Paying higher wages could threaten Bobak Roshan’s business, already burdened by fees and taxes.
Chef Micah Wexler spent months developing the rye bread recipe in his aim for craftsmanship.
Tonight, right after sundown, chef Simon Elmaleh will discard the Passover matzo, set out fine platters laden with leavened, sugary sweets and welcome friends into his home with cries of terbhou ou tseedou, Arabic for “good luck.”
Looking for more reasons to love L.A.? Just head to your local newsstand (or computer) to browse the latest “Best of L.A.” issue from the always eclectic L.A. Weekly. These are a few of my favorite things… well, eight favorites, from “Best Filipino Fried Chicken” to “Best Little Tokyo Bar” to “Best Japanese Bookstore.” Keep reading…
L.A. is home to countless wacky and whimsical and often nonsensical signs. One of the most unique has to be at Little Tokyo’s LA Chicken, a quick-serve joint specializing in Mexican-Japanese fusion, like the burrito with sushi rice, chicken, avocado, beans, cilantro, and potato salad.
The smells of garlic and tomato often assault my nose when I walk past Pitfire Pizza downtown on 2nd St. But one recent night, change was in the air. The wind carried cumin, coriander, garam masala: the scents of India. India’s cooking, at least. They summoned me to Pitfire’s new neighbor, a restaurant called Badmaash. …
“It’s literally an oasis in one of the most hardcore parts of the city — and no one knows about it.” So wrote Huell Howser in 2007 about The French Garden, an eatery in the industrial side of downtown’s Arts District. But plenty of people know about The French Garden; they’ve sustained this lunch-only, 150-seat bistro for 15 years. And plenty of people are now sorely disappointed. The French Garden closes on Friday.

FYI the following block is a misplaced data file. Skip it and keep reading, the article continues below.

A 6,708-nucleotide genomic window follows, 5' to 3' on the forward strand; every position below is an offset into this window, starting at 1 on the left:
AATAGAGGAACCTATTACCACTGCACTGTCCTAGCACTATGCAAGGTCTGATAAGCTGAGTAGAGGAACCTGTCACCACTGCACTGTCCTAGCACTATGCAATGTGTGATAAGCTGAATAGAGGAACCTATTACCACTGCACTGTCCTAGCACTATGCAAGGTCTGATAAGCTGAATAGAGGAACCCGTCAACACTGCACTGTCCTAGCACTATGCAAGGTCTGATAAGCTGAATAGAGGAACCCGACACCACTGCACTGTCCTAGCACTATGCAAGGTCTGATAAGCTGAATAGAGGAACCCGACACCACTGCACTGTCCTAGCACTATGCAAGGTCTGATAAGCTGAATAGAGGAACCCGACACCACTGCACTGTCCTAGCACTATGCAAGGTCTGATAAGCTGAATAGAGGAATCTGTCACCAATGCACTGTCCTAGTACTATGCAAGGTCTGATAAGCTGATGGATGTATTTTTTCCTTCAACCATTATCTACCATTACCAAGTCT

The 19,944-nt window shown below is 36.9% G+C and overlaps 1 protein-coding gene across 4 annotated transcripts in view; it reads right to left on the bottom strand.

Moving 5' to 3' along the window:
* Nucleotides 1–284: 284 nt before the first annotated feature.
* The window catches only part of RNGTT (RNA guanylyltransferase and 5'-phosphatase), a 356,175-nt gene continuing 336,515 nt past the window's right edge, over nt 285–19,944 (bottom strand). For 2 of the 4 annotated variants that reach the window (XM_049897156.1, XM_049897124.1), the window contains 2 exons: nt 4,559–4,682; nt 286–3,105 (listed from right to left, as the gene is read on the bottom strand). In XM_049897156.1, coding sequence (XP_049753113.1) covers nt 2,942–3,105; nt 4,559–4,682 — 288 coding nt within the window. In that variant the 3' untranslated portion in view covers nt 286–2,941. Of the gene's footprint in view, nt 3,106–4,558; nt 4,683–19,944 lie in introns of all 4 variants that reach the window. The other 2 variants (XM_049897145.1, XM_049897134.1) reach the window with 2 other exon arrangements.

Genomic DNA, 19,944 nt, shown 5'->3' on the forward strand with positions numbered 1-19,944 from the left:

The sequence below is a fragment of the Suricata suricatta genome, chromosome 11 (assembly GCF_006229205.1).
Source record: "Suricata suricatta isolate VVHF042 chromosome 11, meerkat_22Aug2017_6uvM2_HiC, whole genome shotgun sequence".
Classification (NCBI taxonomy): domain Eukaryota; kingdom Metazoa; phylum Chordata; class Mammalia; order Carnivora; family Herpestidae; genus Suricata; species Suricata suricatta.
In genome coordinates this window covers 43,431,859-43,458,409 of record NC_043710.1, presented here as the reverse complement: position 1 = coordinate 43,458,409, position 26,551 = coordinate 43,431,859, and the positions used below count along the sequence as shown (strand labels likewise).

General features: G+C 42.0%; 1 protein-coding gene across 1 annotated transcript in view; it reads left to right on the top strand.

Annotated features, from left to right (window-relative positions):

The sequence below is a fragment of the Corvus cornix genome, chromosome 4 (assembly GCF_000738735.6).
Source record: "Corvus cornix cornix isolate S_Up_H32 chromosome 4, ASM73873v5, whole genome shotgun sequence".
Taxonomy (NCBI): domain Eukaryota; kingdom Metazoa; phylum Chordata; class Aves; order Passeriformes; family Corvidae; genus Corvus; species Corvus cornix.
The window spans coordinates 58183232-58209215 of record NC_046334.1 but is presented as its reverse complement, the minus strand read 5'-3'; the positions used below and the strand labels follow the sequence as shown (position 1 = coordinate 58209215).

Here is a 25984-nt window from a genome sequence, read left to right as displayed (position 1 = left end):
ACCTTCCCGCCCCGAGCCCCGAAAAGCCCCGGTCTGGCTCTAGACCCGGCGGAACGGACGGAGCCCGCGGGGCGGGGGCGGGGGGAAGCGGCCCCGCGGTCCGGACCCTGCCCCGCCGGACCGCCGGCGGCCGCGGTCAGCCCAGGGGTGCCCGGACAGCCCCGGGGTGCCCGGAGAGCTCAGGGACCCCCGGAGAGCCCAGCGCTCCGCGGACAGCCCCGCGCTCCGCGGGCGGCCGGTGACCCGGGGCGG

The spirits of ancient Mexican deities may soon reside in Los Angeles, enticed across the border by chef Rocio Camacho.
When chef Michael Cimarusti opened Providence, the chic and celebrated L.A. seafood restaurant, he put on the menu the very best of the tunas: Bluefin.
Chefs worldwide admire bluefin tuna for its fatty flavor, ruby color and versatility. So do diners — the majority unaware that bluefin is on the verge of extinction. The end could come within 50 years, scientists say.
We all eat for pleasure. Some of us also eat in pursuit of academic knowledge. “Food studies” is a burgeoning field where scholars consider food a potent tool for illuminating a vast range of topics and issues. Among L.A. colleges and universities, you’ll find classes on “Animal Ethics,” “Restaurant Culture,” “Food Politics,” and “Science and Food,” among others. One emphasizes L.A.’s Latino community — professor Sarah Portnoy’s “The Culture of Food in Hispanic Los Angeles” at the University of Southern California. As a class in the Spanish department, students spend ample time developing language skills. (Such as writing blogs in Spanish.) But the culinary twist means they also examine issues related to history, immigration, and cultural values. We spoke with Portnoy, a Houston native, over margaritas at Yxta Cocina Mexicana to hear her take on L.A.’s diverse and fascinating Latino food scene.